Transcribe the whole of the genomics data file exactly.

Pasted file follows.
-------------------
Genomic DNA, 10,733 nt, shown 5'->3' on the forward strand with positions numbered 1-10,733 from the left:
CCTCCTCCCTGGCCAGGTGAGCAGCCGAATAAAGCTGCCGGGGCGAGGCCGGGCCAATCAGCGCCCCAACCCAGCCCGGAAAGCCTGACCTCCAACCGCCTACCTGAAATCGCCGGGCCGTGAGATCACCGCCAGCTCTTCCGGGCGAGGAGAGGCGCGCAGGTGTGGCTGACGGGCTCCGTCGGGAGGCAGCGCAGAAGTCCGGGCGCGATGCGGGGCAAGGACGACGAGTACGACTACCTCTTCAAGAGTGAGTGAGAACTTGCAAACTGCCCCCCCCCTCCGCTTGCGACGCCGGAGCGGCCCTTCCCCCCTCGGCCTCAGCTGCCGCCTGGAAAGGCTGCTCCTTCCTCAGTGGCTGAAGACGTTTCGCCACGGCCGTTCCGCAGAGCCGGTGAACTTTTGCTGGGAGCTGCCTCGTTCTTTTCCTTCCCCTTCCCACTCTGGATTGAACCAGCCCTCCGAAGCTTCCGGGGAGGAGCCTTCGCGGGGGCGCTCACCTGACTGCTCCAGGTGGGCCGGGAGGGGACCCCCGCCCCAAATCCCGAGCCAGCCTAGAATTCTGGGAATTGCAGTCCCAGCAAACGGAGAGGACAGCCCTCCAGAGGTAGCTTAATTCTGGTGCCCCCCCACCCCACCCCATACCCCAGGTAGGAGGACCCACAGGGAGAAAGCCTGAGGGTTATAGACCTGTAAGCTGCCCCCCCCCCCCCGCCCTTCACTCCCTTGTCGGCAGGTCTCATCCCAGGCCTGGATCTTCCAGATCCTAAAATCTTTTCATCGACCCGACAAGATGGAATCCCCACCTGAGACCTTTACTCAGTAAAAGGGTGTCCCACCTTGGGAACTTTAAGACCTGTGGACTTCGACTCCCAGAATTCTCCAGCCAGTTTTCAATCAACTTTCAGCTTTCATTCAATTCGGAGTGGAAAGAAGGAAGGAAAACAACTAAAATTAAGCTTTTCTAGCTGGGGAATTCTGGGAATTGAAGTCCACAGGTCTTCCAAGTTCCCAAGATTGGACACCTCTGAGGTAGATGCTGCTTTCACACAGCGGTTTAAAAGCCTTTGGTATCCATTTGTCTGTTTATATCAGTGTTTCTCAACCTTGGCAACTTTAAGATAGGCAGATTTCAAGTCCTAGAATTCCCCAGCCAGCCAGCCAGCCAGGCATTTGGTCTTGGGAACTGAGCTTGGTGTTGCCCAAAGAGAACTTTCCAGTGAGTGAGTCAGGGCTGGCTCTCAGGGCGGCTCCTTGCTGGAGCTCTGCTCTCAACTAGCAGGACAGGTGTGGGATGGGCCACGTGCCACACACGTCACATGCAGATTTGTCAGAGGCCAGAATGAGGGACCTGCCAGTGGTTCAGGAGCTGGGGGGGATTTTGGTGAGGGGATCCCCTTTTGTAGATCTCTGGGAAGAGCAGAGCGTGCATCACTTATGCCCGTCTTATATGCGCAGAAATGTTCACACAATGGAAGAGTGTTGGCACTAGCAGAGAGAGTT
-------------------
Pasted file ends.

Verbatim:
Genomic DNA, 10,733 nt, shown 5'->3' on the forward strand with positions numbered 1-10,733 from the left:
CCTCCTCCCTGGCCAGGTGAGCAGCCGAATAAAGCTGCCGGGGCGAGGCCGGGCCAATCAGCGCCCCAACCCAGCCCGGAAAGCCTGACCTCCAACCGCCTACCTGAAATCGCCGGGCCGTGAGATCACCGCCAGCTCTTCCGGGCGAGGAGAGGCGCGCAGGTGTGGCTGACGGGCTCCGTCGGGAGGCAGCGCAGAAGTCCGGGCGCGATGCGGGGCAAGGACGACGAGTACGACTACCTCTTCAAGAGTGAGTGAGAACTTGCAAACTGCCCCCCCCCTCCGCTTGCGACGCCGGAGCGGCCCTTCCCCCCTCGGCCTCAGCTGCCGCCTGGAAAGGCTGCTCCTTCCTCAGTGGCTGAAGACGTTTCGCCACGGCCGTTCCGCAGAGCCGGTGAACTTTTGCTGGGAGCTGCCTCGTTCTTTTCCTTCCCCTTCCCACTCTGGATTGAACCAGCCCTCCGAAGCTTCCGGGGAGGAGCCTTCGCGGGGGCGCTCACCTGACTGCTCCAGGTGGGCCGGGAGGGGACCCCCGCCCCAAATCCCGAGCCAGCCTAGAATTCTGGGAATTGCAGTCCCAGCAAACGGAGAGGACAGCCCTCCAGAGGTAGCTTAATTCTGGTGCCCCCCCACCCCACCCCATACCCCAGGTAGGAGGACCCACAGGGAGAAAGCCTGAGGGTTATAGACCTGTAAGCTGCCCCCCCCCCCCCGCCCTTCACTCCCTTGTCGGCAGGTCTCATCCCAGGCCTGGATCTTCCAGATCCTAAAATCTTTTCATCGACCCGACAAGATGGAATCCCCACCTGAGACCTTTACTCAGTAAAAGGGTGTCCCACCTTGGGAACTTTAAGACCTGTGGACTTCGACTCCCAGAATTCTCCAGCCAGTTTTCAATCAACTTTCAGCTTTCATTCAATTCGGAGTGGAAAGAAGGAAGGAAAACAACTAAAATTAAGCTTTTCTAGCTGGGGAATTCTGGGAATTGAAGTCCACAGGTCTTCCAAGTTCCCAAGATTGGACACCTCTGAGGTAGATGCTGCTTTCACACAGCGGTTTAAAAGCCTTTGGTATCCATTTGTCTGTTTATATCAGTGTTTCTCAACCTTGGCAACTTTAAGATAGGCAGATTTCAAGTCCTAGAATTCCCCAGCCAGCCAGCCAGCCAGGCATTTGGTCTTGGGAACTGAGCTTGGTGTTGCCCAAAGAGAACTTTCCAGTGAGTGAGTCAGGGCTGGCTCTCAGGGCGGCTCCTTGCTGGAGCTCTGCTCTCAACTAGCAGGACAGGTGTGGGATGGGCCACGTGCCACACACGTCACATGCAGATTTGTCAGAGGCCAGAATGAGGGACCTGCCAGTGGTTCAGGAGCTGGGGGGGATTTTGGTGAGGGGATCCCCTTTTGTAGATCTCTGGGAAGAGCAGAGCGTGCATCACTTATGCCCGTCTTATATGCGCAGAAATGTTCACACAATGGAAGAGTGTTGGCACTAGCAGAGAGAGTT